Richardson — If all the Nutcrackers each season make you a bit nutty yourself, then check out Epiphany DanceArts. Each year they break from the norm to show that dance does not have to revolve around the classical ballet icon during the holidays. This year’s Winter’s Dance at the Eisemann Center in Richardson celebrates the company’s five-year anniversary with the most requested Christmas works since its beginning.
Artistic Director Melissa DeGroat thrives on collaboration, whether it’s with guest choreographers or artists in other art forms. This show is no exception, with live music from Chad Evans and photography by Debra Klawetter. Although most of the works are recaps, they take on new meaning with some reflection by DeGroat. Through these narrations, we’re given a behind-the-scenes look at the significance of the dances.
The familiar red cloth returns, symbolizing various concepts including grief and joy. Dancers break the fourth wall by entering from the audience, each with streaming crimson fabric trailing behind. Costumes remain simple and fairly consistent throughout, either a red or white loose dress with a shimmery overly. A lovely blue fabric sometimes makes up a skirt or dress.
The first dance Joy maneuvers through a plethora of winding floor patterns, various leaps, and other lighthearted movements. The number of movers on stage plus the fabric make for a dizzying picture which calms in the next piece with a series of canons set to “Carol of the Bells.”
The mood turns somber with DeGroat’s contemplative solo Breath of Heaven, joined by some of her dancers. Clad in a navy leotard and shimmery skirt with matching colors, she elegantly extends her limbs in between passionate looks towards the audience and upward. The slow, luxurious air of her movement permeates the next section as well, a very simple Ave Maria. DeGroat then invites the audience to join in the reflection for The Vigil with their own electronic tea lights.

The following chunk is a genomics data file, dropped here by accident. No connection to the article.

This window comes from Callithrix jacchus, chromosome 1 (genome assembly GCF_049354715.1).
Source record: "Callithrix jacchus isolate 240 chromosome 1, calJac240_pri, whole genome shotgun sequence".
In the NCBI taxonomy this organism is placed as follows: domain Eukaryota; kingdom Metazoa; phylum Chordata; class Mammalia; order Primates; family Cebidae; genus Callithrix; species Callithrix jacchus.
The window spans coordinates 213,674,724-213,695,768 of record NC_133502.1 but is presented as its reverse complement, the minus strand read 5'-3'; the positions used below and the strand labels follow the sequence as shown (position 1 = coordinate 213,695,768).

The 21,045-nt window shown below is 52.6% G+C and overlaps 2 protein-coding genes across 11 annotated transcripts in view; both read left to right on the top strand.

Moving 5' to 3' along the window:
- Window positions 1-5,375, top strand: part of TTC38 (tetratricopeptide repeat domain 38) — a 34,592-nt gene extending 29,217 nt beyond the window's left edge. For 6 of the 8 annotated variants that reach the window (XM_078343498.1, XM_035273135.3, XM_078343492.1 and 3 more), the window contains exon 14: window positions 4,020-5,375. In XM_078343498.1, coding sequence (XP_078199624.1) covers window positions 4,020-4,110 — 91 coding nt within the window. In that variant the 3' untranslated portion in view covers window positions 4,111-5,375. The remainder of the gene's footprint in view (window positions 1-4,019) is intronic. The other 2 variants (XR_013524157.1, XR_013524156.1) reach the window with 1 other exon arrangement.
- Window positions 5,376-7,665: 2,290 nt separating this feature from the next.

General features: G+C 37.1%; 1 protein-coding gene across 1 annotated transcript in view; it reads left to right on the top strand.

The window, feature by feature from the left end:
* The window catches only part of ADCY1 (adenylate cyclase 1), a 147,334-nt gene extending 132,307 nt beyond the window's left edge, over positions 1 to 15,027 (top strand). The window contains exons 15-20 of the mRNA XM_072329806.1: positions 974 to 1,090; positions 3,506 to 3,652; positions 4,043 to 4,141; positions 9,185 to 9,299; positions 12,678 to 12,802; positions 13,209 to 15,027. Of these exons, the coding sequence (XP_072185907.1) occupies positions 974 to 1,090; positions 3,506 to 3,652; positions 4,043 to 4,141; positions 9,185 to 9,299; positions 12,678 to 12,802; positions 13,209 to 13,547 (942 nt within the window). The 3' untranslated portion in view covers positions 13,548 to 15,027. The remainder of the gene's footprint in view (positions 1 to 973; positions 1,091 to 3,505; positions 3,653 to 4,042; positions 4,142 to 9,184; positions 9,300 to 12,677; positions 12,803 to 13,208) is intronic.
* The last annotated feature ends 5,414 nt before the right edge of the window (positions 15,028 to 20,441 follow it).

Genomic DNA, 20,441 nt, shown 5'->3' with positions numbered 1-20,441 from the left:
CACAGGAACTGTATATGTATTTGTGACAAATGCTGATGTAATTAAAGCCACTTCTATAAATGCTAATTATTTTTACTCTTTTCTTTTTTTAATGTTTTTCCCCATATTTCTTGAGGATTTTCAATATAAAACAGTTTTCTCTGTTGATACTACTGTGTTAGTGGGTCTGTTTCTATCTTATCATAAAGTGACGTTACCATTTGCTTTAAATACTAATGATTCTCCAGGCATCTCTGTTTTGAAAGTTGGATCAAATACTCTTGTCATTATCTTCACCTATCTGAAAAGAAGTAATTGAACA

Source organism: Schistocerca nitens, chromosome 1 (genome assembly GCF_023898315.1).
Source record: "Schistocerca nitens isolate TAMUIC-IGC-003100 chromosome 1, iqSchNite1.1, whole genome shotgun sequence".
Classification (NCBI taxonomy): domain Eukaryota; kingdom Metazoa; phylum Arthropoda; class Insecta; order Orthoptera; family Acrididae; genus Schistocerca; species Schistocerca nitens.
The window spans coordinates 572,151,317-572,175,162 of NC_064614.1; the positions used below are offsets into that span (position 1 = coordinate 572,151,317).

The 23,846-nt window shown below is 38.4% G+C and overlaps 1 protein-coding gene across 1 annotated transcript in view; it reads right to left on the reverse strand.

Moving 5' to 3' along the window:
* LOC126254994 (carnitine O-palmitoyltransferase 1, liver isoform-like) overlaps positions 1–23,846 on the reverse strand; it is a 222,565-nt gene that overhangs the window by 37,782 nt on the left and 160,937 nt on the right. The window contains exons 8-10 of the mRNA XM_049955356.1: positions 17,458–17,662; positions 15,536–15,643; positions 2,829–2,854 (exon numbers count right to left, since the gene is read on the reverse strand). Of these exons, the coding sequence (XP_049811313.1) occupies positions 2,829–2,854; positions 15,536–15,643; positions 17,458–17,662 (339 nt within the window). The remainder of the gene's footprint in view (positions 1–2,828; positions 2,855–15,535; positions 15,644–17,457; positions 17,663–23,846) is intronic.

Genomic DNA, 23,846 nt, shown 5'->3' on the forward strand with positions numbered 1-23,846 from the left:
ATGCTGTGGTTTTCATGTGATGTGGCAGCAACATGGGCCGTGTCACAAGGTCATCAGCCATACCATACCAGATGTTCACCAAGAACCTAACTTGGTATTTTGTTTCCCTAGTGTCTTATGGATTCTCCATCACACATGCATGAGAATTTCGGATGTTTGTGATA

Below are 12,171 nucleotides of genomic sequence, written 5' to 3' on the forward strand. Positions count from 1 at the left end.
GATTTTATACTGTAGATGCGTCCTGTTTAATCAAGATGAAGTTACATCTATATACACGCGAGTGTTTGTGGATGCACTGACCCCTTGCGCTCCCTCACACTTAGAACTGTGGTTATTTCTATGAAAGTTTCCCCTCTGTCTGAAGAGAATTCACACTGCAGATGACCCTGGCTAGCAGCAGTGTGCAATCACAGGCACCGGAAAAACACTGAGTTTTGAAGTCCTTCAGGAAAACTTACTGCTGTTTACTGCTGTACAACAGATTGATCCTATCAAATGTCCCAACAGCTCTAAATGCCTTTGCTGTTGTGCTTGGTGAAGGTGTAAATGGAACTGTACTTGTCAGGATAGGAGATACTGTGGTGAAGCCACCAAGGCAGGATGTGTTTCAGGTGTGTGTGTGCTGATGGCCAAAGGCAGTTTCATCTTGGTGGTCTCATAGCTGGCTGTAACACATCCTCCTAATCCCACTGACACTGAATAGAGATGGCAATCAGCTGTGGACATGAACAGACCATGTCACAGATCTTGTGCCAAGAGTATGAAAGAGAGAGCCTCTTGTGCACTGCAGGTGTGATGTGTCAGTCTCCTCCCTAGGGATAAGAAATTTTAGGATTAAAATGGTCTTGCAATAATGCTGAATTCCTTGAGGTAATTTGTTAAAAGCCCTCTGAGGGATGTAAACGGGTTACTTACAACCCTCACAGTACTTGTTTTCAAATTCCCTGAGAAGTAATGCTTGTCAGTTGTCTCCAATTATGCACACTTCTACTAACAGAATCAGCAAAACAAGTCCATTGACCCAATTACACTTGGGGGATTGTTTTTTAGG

Lighting the Way: Reminder & Beckoning the Brave provides a welcome change, with sounds from Mumford and Sons and black costumes. Movement patterns repeat from previous works, but the differing context breathes fresh air into the motifs.
Evans supplies the live music for four pieces scattered throughout the rest of the concert, and he remains the focus during each one. The dancing side of it mostly consists of a cutesy, literal interpretation of the song. Armed with an acoustic guitar and singer/songwriter-style voice reminiscent of John Mayer, Evans moves the audience with folksy renditions of “Let It Snow,” “Joy to the World,” “Rockin’ Around the Christmas Tree,” and “O Come All Ye Faithful.”
First Light and Holy Night repeat the ambiance of early pieces, while The Christmas Gift acts out a party with a surprise gift that gives a nod to The Nutcracker. Longer, more developed sections arrive with Loss and an uplifting Sacred Reflections.
The former is the tearjerker of the evening. Three vignettes portray differing responses to loss, but “Flying” pulls the heartstrings the most, with a delightfully poignant solo by Anna Wueller.
It’s interesting to note the contrast from their October performance. While the Christmas pieces are lovely works in and of themselves, most of them tend to be very similar, not only in theme but in vocabulary and staging. Much of it happens in unison and takes phrasing cues from classical ballet and liturgical dance. Judging from this concert, one might deduce that a bit of creative stagnation has occurred. Diamonds, on the other hand, displayed tremendous growth choreographically. More complex patterns and a wider range of maneuvers with a strong narrative theme woven throughout made it the most exciting Epiphany show to watch.
This is not to say that the Christmas show was dull. The audience members clearly adore the pieces, and the comments uttered after the show and written on their Facebook wall prove the lasting impact of the performance. The DanceArtists exhibit fervent devotion to their craft, not only in performance but technical execution. If anything, this reflection over the past five years juxtaposed against Diamonds only demonstrates how far the company has come and illuminates the bright path ahead of them.